By Morf Morford
Tacoma Daily Index
Failure to plan is planning to fail.
Anyone remember that basic business advice from a generation or so ago?
It might be simple, but it certainly has not been well-used in business or government lately.
As any small, independent business owner knows all too well, one unexpected disaster can sink a business.
Large businesses (and government agencies) usually have a bit more margin for error – but even they do not have infinite resources.
I had a friend who ran a local independent business. One day he was complaining about how much it cost to “train” his employees.
As he was speaking, a mutual friend approached who was a career military officer. He reminded us that the military spends most of its budget – and time – on training. There is literally nothing more important – and life-saving – than solid training; no matter how much it costs.
Good training, he insisted, was the best investment any organization, from small business to military global expeditionary force, could ever make.
The second-best investment, he went on to say, was preparation – plans for any and all exigencies – which is a two-dollar word for possible screw-ups or unforeseen disasters.
And, as any historian, or movie-watcher, knows, military screw-ups have cost millions of lives, billions of dollars and cultural and human losses far beyond measure.
Military training, and even entire institutions, are dedicated to the historic mess-ups that dictated the flow of history from Troy to Athens to Little Big Horn to Leningrad to the Tet Offensive.
The military is not alone in its study of disasters, catastrophes, mistakes and general unspecified malfeasance.
From Edsel cars to Beta tapes, the business world is awash in either bad ideas or great ideas discounted and ignored.
Human fumbling seems to be everywhere.
In the past year or so, or even in the past few months, we have seen monumental failures of organization that could have been easily prevented or at least mitigated to a large degree.
Whether it is COVID, the vaccine roll-out, the insurrection in our nation’s capital on January 6th or the widespread multi-billion-dollar collapse of the Texas power grid due to colder-than-expected weather, these lethal, destructive and expensive catastrophes could have been alleviated or possibly even prevented with just a little bit of advanced planning.
The basic boy scout motto of “Be prepared” was somehow forgotten – or maybe we don’t have enough boy scouts working in public service.
Either way, we could use a lot more planning ahead.
In the old days, that’s what leaders did – they envisioned and articulated a way forward.
They showed us, and usually led the way.
One business book I read recently emphasized that the best leader will seek -and listen to – advice that “disconfirms” his or her decision.
The best leader, this book advocated, was the one who got rid of any “yes-men” (those who agree with the boss no matter what they say – after all, what could anyone learn from them?) and gave special, respectful attention to those who had a different, even counter opinion.
Think of anything you believe in or care about, from favorite fast-food to car to football team to political or religious belief; what would it take to change your mind?
If you say that nothing would change your mind, you are part of the problem.
What if you grew up in another region? Would you have the same sports, food or even political preferences you currently hold?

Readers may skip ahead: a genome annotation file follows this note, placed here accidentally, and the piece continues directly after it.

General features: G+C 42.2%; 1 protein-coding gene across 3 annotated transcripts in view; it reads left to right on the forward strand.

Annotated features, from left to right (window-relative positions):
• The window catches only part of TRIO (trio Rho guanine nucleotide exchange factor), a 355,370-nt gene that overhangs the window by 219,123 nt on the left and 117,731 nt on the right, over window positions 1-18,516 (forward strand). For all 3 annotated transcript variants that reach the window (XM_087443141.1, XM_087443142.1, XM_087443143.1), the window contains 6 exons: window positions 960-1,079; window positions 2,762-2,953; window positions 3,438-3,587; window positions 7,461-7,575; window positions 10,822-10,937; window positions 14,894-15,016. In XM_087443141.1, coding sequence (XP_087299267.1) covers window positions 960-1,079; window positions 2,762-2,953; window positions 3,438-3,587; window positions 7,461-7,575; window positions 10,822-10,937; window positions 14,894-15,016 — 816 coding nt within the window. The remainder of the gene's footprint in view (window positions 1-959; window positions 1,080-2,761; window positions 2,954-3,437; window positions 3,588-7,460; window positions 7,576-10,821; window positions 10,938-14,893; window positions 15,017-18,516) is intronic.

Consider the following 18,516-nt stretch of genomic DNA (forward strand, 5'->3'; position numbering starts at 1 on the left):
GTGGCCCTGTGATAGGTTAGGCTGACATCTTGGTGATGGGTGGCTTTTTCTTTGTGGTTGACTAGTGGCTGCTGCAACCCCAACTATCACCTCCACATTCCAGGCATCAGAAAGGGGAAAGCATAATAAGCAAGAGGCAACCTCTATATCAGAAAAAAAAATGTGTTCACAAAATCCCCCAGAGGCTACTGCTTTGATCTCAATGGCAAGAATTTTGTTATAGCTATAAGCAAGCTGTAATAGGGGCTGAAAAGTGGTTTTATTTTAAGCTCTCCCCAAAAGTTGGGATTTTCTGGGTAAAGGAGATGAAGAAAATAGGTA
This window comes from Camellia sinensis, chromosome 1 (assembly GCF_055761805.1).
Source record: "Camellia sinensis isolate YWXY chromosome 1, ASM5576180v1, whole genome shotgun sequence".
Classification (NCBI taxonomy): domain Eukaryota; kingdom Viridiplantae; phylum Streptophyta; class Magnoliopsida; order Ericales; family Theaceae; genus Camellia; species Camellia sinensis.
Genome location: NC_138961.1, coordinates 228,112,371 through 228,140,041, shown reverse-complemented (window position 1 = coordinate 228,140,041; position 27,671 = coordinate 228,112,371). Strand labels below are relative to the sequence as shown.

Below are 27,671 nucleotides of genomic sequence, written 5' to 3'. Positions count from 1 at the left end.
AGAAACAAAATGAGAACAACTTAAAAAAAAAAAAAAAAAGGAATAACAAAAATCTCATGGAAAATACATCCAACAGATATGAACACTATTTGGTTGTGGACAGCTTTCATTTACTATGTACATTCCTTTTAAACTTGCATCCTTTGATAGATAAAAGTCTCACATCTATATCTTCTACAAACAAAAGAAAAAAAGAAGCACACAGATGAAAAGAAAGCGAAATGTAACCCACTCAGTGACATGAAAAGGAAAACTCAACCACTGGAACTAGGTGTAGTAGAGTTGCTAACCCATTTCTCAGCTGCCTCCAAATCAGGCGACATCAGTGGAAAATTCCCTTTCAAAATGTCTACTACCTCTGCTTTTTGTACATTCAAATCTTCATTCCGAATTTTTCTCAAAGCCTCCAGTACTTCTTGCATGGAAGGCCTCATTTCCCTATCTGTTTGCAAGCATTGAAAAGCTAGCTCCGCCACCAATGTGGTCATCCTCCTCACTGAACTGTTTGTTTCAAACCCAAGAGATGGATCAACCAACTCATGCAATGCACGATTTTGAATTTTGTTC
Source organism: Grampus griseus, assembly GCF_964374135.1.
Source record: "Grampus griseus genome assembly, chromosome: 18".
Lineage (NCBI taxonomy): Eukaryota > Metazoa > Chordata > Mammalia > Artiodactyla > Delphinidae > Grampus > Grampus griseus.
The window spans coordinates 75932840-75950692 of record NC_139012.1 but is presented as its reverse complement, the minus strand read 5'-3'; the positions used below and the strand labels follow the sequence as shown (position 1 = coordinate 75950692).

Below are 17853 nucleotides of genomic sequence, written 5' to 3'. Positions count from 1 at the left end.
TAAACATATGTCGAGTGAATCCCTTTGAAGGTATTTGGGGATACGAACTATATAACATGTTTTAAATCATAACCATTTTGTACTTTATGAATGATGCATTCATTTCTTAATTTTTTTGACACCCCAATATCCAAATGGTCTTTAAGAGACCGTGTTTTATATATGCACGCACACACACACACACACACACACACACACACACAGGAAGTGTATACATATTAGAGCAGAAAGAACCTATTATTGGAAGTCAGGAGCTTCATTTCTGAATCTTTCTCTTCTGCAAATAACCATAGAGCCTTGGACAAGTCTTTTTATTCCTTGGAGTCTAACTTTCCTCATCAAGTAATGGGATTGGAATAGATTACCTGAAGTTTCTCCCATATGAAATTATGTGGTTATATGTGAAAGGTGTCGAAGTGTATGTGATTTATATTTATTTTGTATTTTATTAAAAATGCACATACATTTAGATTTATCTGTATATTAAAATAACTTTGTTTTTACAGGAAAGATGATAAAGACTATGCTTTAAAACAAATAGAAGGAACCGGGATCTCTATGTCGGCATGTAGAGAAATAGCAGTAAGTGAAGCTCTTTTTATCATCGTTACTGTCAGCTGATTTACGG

Most of us act and believe that what we believe and care about right now are what everyone should believe and care about.
But do any of us have the priorities we had ten, or even five years ago?
A common bumper-sticker is “I was a (fill-in-the-blank) fan before it was cool”.
It doesn’t matter what kind of fan, from the Mets to the Bears to the Mariners to Nickelback, Queen or Phish, the word “cool” just means popular and acceptable – which mostly means predictable, if not boring.
I read and listen to, and even eat things that make my friends roll their eyes in horror – but a year or two later, they too enjoy them.
But by the time they think those things are “cool”, I’m getting tired of them.
So, in other words, I am almost never “cool”.
That’s OK with me.
There’s an old saying that there’s three kinds of people; first, those who are prepared for almost anything and have a two-weeks supply of just about everything from toilet paper to non-perishable food. Second, those that have a day or two of most basic supplies and, third, those who are in a near constant state of panic as they rush to buy whatever they (and sometimes everyone else) most need.
The last group can’t even begin to imagine that the first group exists.
I think it’s obvious which group you want to have on your friend list.
And equally obvious which group you can expect will give you an emergency call or visit whenever a crisis hits.
The goal for any business or agency, or even country, is to get as many people as possible in the first, or at minimum the second group, and as few as possible in the third group.
Unfortunately, COVID has driven many of us into the third group from the other two.
Once our economy stabilizes, we should prioritize preparation for everything from pandemics to earthquakes to the much-dreaded zombie apocalypse.
If COVID taught us nothing else, we learned that those basic things, those things we take for granted, from toilet paper to electricity make all the difference.
As my military friend emphasized, no amount of training or preparation will be regretted.
A little preparation might be your best investment.
You might not need that extra package of toilet paper, but your neighbor might.
And don’t be one of those people forced to buy toilet paper for ten dollars a roll!